Market Update for the Month Ending February 28, 2023
Posted March 7th, 2023
Down Month for Markets
February was a challenging month for investors as early gains were wiped out by a late-month sell-off. All three major U.S. equity indices ended in the red. The S&P 500 and Dow Jones Industrial Average lost 2.44 percent and 3.94 percent, respectively. The Nasdaq Composite held up best, with the technology-heavy index down 1.01 percent. Rising bond yields pressured equity valuations and performance.
Per Bloomberg Intelligence, as of March 1, 2023, with 98 percent of companies having reported actual earnings, the blended earnings decline for the S&P 500 during the fourth quarter of 2022 was 2.5 percent. This result is slightly better than the 3.3 percent decline expected at the start of earnings season, but marks the first quarter with a year-over-year drop in earnings growth since the third quarter of 2020.
All three major indices finished above their respective 200-day moving averages for the second consecutive month. All three indices remained above their respective trend lines, which is an encouraging sign that investor confidence in U.S. equities didn’t shift.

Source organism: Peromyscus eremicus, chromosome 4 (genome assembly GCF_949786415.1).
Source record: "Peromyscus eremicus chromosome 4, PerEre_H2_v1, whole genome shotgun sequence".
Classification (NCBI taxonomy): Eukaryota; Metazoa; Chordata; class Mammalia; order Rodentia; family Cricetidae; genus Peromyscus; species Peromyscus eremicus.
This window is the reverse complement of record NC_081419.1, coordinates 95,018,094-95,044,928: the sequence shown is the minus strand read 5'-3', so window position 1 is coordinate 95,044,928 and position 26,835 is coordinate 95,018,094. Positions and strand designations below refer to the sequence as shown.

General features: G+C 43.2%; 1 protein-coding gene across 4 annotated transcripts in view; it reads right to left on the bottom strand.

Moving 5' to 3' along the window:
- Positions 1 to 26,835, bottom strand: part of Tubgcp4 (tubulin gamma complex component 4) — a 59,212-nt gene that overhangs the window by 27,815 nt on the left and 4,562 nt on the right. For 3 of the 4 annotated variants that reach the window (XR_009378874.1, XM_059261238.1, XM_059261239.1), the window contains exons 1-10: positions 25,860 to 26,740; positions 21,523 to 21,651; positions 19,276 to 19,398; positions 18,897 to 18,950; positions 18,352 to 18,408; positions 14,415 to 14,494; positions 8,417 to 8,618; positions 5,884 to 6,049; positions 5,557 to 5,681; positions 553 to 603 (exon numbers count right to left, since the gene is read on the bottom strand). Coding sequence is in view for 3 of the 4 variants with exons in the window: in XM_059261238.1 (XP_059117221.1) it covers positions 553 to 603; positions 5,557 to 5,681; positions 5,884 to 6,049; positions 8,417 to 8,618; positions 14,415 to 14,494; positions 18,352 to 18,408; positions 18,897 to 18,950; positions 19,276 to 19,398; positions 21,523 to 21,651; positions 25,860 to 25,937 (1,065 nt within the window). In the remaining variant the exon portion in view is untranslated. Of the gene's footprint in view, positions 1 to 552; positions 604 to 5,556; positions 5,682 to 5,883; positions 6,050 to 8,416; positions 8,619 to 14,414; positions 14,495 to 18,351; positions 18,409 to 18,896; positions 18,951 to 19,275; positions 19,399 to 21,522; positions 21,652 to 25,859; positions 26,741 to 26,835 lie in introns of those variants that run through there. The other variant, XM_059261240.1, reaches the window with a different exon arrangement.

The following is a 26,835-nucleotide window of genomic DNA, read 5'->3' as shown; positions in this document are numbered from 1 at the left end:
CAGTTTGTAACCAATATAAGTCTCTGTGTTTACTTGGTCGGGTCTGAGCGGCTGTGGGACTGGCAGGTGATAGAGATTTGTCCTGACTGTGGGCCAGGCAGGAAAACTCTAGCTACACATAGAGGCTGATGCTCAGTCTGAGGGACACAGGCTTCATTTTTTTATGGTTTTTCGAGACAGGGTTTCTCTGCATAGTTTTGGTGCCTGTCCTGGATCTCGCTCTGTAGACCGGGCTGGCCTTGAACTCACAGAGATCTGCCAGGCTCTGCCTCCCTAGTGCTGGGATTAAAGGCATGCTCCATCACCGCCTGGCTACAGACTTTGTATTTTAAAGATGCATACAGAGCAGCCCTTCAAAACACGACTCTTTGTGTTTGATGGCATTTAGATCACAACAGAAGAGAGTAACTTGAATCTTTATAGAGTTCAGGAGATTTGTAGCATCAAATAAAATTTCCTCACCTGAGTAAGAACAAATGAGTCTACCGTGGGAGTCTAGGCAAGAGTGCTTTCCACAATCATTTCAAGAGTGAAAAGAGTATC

International equities had a similar month to the U.S. The MSCI EAFE Index and MSCI Emerging Markets Index fell 2.09 percent and 6.48 percent, respectively. Technical factors were mixed for international markets; the MSCI EAFE Index finished above trend while the MSCI Emerging Markets Index fell below its 200-day moving average.
Fixed income markets also suffered losses as rising rates negatively impacted the prices of existing bonds. The 10-year U.S. Treasury yield jumped from 3.39 percent to 3.92 percent. The notable increase in yields pressured fixed income investors as the Bloomberg Aggregate Bond Index lost 2.59 percent. High-yield fixed income held up slightly better. The Bloomberg U.S. Corporate High Yield Index lost 1.29 percent. High-yield credit spreads tightened modestly.
Inflation Fears Spark Rate Rise
Market turbulence was primarily due to rising investor concerns about inflation and the Federal Reserve (Fed). While inflationary pressure remains below the highs we saw in 2022, January’s higher-than-expected price growth is a reminder that there is still work to be done. The Fed hiked the federal funds rate 25 basis points at its February meeting. But January’s employment report showed a surge in hiring to start the year, as shown in Figure 1.
Figure 1. Change in Total Nonfarm Employment, February 2021–January 2023